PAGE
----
Protecting Exchange Server Data at Rest

When I think about messaging and collaboration, security is never far from my mind. Most of the time, Microsoft Exchange Server and Office Communications Server (OCS) administrators think of security as a matter of data integrity: protecting against threats from malware and spam. Sometimes, we consider security as a matter of confidentiality, but in most cases we think of confidentiality as something to protect while messages are in motion from place to place. That attitude explains the popularity of Transport Layer Security (TLS) for SMTP, along with Microsoft's sound decision to automatically deploy self-signed certificates for TLS protection in Exchange 2010 and Exchange 2007.

However, protecting data at rest is important, too. An attacker who can steal data from your Exchange servers can get essentially the whole enchilada: all of your email (or at least all of it from that server) in a convenient, portable form that can easily be read by third-party tools from AppAssure, Kroll Ontrack, and others. What can you do to protect yourself?

First, you have to understand that Exchange itself doesn't provide any means of encrypting Exchange mailbox or public folder databases. Microsoft SQL Server has the ability to encrypt individual database fields or entire databases, but Exchange hasn't gotten around to including this functionality. Fortunately, there are both hardware and software options that you can deploy, often at little or no additional cost.

Let's start with software. Microsoft ships two separate but complementary encryption tools in Windows Server 2008 and Server 2008 R2. The first tool is the Encrypting File System (EFS), which you can use to securely encrypt files and folders on NTFS volumes. Microsoft doesn't support the use of EFS with Exchange\[But you could do it anyway if you were daring—or foolhardy—enough?\] In fact, the Microsoft Exchange Best Practices Analyzer warns you if it notices you doing so. You can still use EFS, and it might even work for you, but Microsoft disclaims all obligation to help you when it goes off the rails.

The second software option, Windows BitLocker Drive Encryption (BDE), protects entire disk volumes, not just selected files or folders. BDE, explained well in the Jan De Clercq article "A Better BitLocker: BDE Enhancements," is fully supported by Microsoft for Exchange 2010 and Exchange 2007, provided that you do the necessary Jetstress testing to verify that the small performance impact of BitLocker won't be a problem for your Exchange deployment. Microsoft characterizes the BDE performance hit as "in the single digits," which is borne out by my own use of BDE. BDE is easy to deploy and manage, and it lets you store recovery keys securely in Active Directory to reduce the risk of data loss when a drive fails. However, BDE requires that your servers have Trusted Platform Module (TPM) hardware support, and not all servers include it.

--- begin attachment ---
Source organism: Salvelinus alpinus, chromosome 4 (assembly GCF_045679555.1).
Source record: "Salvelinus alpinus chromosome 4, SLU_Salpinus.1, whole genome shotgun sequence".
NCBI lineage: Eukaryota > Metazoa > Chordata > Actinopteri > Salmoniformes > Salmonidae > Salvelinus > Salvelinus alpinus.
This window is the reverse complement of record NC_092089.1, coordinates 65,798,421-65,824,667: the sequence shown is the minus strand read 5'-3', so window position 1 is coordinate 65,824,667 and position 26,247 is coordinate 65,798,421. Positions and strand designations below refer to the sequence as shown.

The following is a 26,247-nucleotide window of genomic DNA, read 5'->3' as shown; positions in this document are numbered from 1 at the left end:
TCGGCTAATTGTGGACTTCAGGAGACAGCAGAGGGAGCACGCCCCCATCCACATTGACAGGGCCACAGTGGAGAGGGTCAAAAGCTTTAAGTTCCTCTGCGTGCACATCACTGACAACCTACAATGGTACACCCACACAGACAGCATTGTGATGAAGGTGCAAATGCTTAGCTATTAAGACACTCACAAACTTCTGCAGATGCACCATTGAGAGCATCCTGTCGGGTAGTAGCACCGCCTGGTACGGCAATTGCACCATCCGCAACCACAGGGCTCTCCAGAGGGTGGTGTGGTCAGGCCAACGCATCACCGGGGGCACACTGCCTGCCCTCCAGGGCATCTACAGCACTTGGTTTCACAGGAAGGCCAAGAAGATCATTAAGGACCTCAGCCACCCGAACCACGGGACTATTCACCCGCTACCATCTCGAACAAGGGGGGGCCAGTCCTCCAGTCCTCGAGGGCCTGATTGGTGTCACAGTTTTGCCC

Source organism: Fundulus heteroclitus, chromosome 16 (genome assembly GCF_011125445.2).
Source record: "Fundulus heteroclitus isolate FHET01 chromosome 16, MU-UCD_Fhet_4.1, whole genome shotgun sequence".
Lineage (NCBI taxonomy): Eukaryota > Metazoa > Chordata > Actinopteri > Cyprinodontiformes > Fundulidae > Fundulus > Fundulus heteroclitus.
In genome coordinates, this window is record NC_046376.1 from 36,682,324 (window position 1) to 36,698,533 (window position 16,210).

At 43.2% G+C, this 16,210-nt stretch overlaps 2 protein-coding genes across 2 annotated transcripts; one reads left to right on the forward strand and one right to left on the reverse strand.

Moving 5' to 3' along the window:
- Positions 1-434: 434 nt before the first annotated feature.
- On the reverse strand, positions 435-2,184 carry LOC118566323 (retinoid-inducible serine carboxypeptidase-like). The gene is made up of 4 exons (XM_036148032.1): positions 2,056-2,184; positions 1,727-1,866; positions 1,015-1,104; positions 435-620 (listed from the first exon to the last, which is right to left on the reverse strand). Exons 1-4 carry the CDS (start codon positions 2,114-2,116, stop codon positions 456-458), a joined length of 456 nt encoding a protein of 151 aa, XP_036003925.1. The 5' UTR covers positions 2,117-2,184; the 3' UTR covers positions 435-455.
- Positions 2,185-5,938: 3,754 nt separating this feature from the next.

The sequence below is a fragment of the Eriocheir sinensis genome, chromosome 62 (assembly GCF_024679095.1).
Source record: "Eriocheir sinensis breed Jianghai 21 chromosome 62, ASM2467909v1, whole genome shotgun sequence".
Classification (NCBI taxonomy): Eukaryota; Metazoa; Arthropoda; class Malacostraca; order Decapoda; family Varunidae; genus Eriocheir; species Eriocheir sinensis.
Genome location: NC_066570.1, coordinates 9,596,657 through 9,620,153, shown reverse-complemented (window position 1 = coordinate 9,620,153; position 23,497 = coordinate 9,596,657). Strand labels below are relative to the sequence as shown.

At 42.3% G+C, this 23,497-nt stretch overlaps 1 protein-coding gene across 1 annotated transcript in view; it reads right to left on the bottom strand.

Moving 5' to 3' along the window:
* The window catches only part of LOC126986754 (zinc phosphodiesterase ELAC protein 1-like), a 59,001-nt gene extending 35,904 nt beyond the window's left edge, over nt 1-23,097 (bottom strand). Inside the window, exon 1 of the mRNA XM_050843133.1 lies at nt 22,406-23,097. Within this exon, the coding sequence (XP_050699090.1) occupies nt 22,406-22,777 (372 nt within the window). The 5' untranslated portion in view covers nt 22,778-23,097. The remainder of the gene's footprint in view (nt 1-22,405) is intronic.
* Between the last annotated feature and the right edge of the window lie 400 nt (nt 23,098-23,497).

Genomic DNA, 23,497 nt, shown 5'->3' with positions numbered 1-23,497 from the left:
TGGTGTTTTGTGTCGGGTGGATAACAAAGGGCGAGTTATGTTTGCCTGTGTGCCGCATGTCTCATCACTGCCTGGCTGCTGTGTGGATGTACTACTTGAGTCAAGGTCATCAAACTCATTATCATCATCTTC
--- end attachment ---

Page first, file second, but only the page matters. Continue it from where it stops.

If you'd rather, you can use hardware disk encryption to protect your data. A couple of years ago, the US National Security Agency (NSA) approved Seagate's Momentus FDE line of 2.5" disks for securing data at rest in laptops, so these drives have become fairly common in government use. Earlier this fall, Seagate announced several lines of server-grade disks, in both 2.5" and 3.5" form factors, that use the same encryption technology and have the same approval from the NSA.

The problem with these drives is that you can only use one of them at a time in a server because the BIOS mechanism that lets you unlock the drive at boot time can't deal with multiple encrypted drives. Luckily, Seagate has a solution for that: LSI Corporation and Intel make hardware (RAID cards and motherboards respectively) that support hardware RAID with multiple encrypted drives. I'll be testing this approach with Exchange (and Jetstress) and will report back on how well it works in a future UPDATE column.

Of course, no matter how you encrypt your data at rest, it's still critical that you're able to restore it when needed! Be careful if you decide to experiment with BitLocker on your servers.

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